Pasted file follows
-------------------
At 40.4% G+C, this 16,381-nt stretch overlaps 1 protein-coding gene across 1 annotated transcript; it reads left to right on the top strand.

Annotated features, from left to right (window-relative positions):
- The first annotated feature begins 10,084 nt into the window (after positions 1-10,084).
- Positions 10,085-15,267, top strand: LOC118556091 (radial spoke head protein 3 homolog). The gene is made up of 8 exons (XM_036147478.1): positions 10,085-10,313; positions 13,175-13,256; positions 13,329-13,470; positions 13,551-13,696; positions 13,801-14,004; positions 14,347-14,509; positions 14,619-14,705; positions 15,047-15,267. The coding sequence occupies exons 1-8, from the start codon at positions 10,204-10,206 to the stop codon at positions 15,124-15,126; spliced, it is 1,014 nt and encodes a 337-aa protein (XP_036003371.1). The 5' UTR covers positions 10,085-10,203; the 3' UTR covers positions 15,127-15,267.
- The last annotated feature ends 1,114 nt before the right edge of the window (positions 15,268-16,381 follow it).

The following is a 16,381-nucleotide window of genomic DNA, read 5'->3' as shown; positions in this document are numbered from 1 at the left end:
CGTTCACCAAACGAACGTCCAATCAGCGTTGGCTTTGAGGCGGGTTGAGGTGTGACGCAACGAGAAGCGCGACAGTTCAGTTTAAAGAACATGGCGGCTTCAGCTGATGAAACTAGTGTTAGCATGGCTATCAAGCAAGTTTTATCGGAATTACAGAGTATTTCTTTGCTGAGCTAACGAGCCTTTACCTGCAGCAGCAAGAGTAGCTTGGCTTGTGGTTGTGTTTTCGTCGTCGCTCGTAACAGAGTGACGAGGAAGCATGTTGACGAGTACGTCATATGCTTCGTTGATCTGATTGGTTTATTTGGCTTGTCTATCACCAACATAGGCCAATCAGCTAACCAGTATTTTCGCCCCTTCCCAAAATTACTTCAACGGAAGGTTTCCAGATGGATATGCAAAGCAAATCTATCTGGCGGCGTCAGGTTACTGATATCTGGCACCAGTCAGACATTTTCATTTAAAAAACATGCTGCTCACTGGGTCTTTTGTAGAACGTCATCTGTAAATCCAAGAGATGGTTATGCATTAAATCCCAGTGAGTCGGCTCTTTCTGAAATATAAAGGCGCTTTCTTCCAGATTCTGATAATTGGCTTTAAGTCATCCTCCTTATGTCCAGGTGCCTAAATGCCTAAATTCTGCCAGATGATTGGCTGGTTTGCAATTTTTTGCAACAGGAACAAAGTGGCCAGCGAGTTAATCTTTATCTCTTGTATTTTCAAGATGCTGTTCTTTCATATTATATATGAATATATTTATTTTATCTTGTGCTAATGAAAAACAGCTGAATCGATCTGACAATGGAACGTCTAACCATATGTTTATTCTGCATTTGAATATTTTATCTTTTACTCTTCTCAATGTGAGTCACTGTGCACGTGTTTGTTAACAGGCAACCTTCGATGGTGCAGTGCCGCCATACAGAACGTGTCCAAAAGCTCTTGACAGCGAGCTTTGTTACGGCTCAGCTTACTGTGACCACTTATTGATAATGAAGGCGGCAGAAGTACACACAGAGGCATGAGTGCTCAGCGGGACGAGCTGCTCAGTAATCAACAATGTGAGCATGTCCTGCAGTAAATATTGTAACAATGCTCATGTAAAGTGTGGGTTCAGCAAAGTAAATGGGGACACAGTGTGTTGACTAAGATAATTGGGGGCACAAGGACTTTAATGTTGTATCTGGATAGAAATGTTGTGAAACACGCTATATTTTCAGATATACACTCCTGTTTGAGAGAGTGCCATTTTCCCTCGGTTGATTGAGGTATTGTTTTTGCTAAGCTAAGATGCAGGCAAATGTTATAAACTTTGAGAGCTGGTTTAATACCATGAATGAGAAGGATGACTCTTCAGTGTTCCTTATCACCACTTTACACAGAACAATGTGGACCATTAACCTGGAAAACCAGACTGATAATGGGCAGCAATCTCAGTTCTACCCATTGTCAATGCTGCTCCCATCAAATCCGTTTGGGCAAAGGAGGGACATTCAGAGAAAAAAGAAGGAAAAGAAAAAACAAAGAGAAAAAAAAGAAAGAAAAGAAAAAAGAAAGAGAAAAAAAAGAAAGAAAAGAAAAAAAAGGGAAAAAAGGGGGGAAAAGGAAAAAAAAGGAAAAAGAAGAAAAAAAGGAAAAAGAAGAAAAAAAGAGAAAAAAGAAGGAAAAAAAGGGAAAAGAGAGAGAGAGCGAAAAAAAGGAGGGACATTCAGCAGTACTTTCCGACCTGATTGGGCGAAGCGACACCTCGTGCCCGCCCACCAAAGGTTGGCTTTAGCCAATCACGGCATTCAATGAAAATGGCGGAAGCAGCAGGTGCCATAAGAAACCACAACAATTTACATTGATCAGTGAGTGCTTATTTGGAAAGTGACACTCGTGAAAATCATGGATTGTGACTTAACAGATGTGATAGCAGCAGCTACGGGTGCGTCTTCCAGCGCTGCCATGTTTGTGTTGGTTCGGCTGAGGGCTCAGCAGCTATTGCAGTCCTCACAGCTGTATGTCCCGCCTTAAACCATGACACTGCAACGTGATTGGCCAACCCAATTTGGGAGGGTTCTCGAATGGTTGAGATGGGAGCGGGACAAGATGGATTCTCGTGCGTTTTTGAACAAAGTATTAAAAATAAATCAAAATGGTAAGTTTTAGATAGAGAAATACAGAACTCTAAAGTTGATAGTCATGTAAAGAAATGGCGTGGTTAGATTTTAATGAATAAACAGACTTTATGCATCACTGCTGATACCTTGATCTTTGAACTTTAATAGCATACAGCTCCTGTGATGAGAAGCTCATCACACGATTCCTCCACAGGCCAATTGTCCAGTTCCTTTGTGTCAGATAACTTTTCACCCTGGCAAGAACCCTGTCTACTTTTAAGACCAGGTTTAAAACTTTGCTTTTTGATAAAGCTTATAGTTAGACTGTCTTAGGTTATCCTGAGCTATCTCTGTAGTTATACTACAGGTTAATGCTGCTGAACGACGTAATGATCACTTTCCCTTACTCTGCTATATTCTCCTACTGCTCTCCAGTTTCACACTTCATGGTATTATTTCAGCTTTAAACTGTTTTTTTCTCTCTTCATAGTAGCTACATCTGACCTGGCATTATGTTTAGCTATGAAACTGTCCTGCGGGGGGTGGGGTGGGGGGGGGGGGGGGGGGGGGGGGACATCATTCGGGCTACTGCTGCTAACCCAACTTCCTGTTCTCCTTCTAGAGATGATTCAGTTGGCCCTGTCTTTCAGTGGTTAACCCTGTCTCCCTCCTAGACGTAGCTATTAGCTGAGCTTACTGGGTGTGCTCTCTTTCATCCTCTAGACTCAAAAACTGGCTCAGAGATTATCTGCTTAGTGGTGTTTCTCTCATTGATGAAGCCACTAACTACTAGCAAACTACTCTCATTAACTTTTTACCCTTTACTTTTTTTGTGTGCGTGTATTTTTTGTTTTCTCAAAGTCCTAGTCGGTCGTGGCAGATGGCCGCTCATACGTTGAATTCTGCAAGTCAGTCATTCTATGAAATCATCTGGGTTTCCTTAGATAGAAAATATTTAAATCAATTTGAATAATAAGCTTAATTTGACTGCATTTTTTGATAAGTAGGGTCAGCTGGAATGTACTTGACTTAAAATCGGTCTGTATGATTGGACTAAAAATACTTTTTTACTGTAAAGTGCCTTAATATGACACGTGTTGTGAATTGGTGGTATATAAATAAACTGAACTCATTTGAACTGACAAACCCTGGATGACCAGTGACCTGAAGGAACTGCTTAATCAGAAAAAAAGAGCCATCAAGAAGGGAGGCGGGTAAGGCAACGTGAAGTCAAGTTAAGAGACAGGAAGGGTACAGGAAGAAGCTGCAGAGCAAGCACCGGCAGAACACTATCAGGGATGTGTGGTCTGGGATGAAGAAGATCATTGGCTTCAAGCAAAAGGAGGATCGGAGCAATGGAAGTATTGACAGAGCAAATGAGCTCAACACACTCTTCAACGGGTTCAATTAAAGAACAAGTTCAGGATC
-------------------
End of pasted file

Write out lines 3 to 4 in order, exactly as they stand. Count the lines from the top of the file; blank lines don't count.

- The first annotated feature begins 10,084 nt into the window (after positions 1-10,084).
- Positions 10,085-15,267, top strand: LOC118556091 (radial spoke head protein 3 homolog). The gene is made up of 8 exons (XM_036147478.1): positions 10,085-10,313; positions 13,175-13,256; positions 13,329-13,470; positions 13,551-13,696; positions 13,801-14,004; positions 14,347-14,509; positions 14,619-14,705; positions 15,047-15,267. The coding sequence occupies exons 1-8, from the start codon at positions 10,204-10,206 to the stop codon at positions 15,124-15,126; spliced, it is 1,014 nt and encodes a 337-aa protein (XP_036003371.1). The 5' UTR covers positions 10,085-10,203; the 3' UTR covers positions 15,127-15,267.